At a McDonald’s, artists painted a mural of Sanchez. The local fire station displayed 13 US flags and the Logansport Police Department installed a 13-car siren, depicting each soldier who fell in the Kabul attack.
Local news site collects signs and displays Sanchez’s memory in a Facebook album. Some restaurants offer drinks for those who cannot make it home. Other local businesses have signs that simply say “Thank you”.
The Logansport High School Boys Football Team held a moment of silence during a recent match.
For a community with a large Hispanic population and a tight-knit high school – “the best of both worlds,” Hole says, because he’s small for a city school but not too big – Sanchez represented a slice of the community, the pursuit for something bigger than him.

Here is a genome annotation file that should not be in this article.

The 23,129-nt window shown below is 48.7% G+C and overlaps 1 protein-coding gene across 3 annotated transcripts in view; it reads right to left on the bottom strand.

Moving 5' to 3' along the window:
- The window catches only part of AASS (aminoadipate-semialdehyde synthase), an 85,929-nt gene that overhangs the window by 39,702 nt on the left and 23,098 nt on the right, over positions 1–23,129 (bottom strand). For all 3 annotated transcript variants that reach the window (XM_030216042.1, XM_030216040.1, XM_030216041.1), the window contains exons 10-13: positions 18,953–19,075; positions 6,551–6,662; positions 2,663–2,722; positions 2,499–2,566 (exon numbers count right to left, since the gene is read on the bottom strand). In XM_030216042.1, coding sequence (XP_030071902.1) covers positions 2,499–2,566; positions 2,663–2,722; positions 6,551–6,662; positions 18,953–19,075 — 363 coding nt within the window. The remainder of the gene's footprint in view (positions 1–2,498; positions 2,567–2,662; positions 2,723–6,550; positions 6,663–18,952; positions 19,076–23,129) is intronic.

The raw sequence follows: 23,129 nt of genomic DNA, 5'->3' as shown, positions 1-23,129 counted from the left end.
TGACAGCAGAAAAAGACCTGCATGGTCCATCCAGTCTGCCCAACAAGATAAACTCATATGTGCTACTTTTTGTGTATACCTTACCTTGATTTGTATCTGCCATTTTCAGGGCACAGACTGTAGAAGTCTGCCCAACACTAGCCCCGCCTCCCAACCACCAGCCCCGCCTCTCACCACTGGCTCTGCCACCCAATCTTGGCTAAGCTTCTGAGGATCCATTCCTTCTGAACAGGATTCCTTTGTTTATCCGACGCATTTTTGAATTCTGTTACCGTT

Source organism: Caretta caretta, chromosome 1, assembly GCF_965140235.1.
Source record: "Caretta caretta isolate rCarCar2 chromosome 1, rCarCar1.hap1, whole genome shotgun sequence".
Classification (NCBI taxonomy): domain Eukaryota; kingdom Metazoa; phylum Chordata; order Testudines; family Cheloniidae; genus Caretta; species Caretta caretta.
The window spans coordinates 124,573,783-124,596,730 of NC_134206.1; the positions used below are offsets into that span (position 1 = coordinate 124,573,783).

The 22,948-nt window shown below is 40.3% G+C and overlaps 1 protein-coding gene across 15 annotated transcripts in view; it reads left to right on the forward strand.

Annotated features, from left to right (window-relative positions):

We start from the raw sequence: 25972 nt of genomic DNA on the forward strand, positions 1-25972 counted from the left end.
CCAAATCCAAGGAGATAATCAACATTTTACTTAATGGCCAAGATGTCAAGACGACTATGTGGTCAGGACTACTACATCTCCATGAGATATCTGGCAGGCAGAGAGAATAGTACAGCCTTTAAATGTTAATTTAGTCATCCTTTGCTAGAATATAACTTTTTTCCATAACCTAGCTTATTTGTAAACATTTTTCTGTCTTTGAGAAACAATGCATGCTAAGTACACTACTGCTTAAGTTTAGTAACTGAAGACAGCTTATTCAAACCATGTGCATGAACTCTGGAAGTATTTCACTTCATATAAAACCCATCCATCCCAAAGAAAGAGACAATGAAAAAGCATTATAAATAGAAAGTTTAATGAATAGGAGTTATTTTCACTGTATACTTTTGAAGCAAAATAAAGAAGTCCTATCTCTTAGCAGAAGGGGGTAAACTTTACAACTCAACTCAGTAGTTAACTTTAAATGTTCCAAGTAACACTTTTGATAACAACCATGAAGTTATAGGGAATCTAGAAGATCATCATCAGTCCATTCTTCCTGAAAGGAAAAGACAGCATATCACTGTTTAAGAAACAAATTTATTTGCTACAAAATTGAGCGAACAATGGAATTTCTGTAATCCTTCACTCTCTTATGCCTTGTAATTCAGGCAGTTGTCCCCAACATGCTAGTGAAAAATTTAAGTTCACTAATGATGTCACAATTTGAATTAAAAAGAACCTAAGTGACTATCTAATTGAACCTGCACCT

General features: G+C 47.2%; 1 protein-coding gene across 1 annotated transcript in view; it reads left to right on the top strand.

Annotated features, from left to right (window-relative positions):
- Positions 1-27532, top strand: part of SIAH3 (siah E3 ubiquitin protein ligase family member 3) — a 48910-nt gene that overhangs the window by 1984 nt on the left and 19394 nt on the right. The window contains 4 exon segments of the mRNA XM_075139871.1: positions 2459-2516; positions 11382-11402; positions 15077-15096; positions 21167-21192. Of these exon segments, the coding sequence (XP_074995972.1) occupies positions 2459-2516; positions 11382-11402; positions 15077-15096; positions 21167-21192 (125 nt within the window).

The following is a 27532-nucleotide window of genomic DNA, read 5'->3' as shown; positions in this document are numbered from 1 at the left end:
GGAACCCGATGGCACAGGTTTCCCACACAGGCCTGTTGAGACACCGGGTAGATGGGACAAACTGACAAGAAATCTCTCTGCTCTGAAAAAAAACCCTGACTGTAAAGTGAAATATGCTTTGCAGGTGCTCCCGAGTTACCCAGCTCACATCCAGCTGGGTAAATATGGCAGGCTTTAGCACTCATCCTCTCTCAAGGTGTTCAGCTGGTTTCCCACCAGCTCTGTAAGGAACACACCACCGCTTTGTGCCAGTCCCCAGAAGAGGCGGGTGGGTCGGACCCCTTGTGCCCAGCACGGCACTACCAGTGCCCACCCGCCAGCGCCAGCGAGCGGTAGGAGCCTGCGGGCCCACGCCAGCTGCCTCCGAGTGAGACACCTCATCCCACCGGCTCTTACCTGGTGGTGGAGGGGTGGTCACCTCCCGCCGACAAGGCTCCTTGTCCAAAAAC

Joining the Marines matched his personality because it was a place where “he could contribute,” Hole said. “And work towards his goal of creating a better life for himself.”
During their last conversation, Sanchez shared his appreciation for his former teacher. He wasn’t afraid to reach out and tell people they were special in his life, Hole recalls.
“’I think you’re a really good person and, you know, I try to be a good person too,” Sanchez told him.
Hole said he already thought he was a good person.
“I hope people will remember him,” he said, “as a great person”.
USA TODAY contributed to this report.